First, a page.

Personal Use of Business Funds: How Is It Prosecuted?
When business owners use business funds for personal expenses, it is bad practice that can lead to operational, legal, and tax problems. Using company funds as a personal piggy bank for one’s own benefit is not only a breach of fiduciary duty, but also unlawful. For one thing, according to the IRS, personal expenses are not eligible as business expense deductions.
Examples of personal use of business funds include:
- Withdrawing money with a company debit card for personal purchases
- Signing a blank business check and handing it over to your spouse to buy something for your home
- Taking cash paid to the business for personal use
- Using company funds to pay personal bills
- Buying or leasing real estate with company funds but using it for personal purposes
- Taking out a loan in the name of the company for a particular business purpose and using the money for personal expenses instead
- Paying for family vacations with business funds and writing them off as business trips
What Charges Could You Be Facing for Personal Use of Business Funds?
Misappropriation of Funds
Misappropriation is the intentional and unlawful use of someone else’s property for purposes not authorized by the owner of the property. This includes misuse of company funds when partners or shareholders are involved. Misappropriation of funds is a white-collar theft crime similar to embezzlement. For example, a CEO or managing partner who used company funds to pay personal credit card bills could be facing charges of misappropriation of funds and embezzlement.
Misappropriation of business funds is often prosecuted at the state level. In some cases, it may be prosecuted in federal court if it involves misappropriation of federal funds, internet use to carry out the crime, or crossing of state lines in commission of the crime. Penalties for this offense may include:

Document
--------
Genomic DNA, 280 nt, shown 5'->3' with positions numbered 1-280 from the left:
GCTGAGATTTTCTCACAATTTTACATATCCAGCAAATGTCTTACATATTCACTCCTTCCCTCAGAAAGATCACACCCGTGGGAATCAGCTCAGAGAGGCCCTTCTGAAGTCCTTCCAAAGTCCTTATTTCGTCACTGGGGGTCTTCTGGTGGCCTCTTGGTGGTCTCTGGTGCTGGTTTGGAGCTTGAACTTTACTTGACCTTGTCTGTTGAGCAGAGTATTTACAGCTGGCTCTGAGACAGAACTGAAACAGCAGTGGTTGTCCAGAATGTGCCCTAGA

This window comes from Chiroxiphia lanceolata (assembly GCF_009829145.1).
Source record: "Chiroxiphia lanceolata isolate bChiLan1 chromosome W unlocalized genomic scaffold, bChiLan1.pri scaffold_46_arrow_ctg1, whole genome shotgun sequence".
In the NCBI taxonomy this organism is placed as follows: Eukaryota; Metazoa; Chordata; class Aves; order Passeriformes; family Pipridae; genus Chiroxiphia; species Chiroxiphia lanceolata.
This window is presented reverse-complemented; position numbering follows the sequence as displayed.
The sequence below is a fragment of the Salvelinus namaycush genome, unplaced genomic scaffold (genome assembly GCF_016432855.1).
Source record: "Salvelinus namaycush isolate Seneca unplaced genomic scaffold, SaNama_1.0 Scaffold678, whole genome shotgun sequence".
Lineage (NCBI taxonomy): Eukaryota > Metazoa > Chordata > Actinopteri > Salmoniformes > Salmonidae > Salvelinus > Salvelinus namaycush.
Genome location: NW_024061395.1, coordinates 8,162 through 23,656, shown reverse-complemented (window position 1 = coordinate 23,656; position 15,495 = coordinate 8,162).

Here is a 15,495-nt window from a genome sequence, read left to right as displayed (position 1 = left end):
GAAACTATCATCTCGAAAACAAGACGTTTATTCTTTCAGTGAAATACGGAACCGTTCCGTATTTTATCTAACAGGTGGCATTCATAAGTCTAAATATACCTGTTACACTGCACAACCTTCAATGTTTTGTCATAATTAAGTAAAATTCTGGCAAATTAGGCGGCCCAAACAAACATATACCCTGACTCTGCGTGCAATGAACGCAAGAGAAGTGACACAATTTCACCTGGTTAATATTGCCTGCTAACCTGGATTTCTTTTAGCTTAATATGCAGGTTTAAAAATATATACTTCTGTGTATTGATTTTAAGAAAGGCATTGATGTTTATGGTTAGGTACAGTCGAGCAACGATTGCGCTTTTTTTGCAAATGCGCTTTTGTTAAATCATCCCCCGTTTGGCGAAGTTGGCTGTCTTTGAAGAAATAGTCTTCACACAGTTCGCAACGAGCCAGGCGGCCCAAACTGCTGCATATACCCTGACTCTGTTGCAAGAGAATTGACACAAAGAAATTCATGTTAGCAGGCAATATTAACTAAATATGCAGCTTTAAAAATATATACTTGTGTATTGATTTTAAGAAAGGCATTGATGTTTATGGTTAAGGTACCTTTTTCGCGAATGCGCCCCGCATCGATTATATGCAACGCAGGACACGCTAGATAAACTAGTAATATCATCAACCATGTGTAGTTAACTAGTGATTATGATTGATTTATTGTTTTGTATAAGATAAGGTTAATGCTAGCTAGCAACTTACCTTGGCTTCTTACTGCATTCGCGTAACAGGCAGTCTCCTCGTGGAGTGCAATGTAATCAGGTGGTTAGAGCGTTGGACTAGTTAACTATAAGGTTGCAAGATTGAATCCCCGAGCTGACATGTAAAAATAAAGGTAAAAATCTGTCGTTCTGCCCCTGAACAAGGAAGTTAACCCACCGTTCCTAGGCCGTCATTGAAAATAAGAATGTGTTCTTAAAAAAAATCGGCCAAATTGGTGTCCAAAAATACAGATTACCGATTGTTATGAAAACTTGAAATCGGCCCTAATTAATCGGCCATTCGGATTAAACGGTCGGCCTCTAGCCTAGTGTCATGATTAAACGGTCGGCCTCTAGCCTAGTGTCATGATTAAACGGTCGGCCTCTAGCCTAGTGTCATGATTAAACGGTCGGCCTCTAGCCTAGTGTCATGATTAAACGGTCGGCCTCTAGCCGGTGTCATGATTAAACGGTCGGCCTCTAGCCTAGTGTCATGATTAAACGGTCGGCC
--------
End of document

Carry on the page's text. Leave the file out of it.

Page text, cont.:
- Up to one year in prison for misdemeanor misappropriation and a prison sentence of one to 10 years or more for felony misappropriation
- Fines of up to $1,000 for a misdemeanor conviction and up to $10,000 or more for a felony conviction
- Probation for up to five years
- Restitution to the victim of the crime
The IRS is well aware that business owners are in a unique position to determine their income tax liability. The agency also knows that some business owners may use business accounts to pay for personal expenses and deduct those expenses, although they are not related to the operation of the business. This is a criminal offense under I.R.C. Section 7201.
The law states, “Any person who willfully attempts in any manner to evade or defeat any tax imposed by this title or the payment thereof shall, in addition to other penalties provided by law, be guilty of a felony and, upon conviction, shall be fined not more than $100,000 ($500,000 in the case of a corporation), or imprisoned not more than 5 years, or both, together with the costs of prosecution.”
What Legal Defenses Are Available
If you are facing charges involving personal use of business funds, it is critical to speak with an experienced Los Angeles criminal defense attorney as soon as possible. Depending on the circumstances, defenses your lawyer may raise include:
- Lack of intent
- Permission from the owners
- Reasonable, good faith belief that you were the rightful owner of the funds
- Insufficient or inadmissible evidence
Contact Werksman Jackson & Quinn LLP at (213) 688-0460. We have a proven track record of resolving issues quickly and quietly. Mark Werksman has been listed by Los Angeles Magazine as among the area’s top white collar criminal defense attorneys.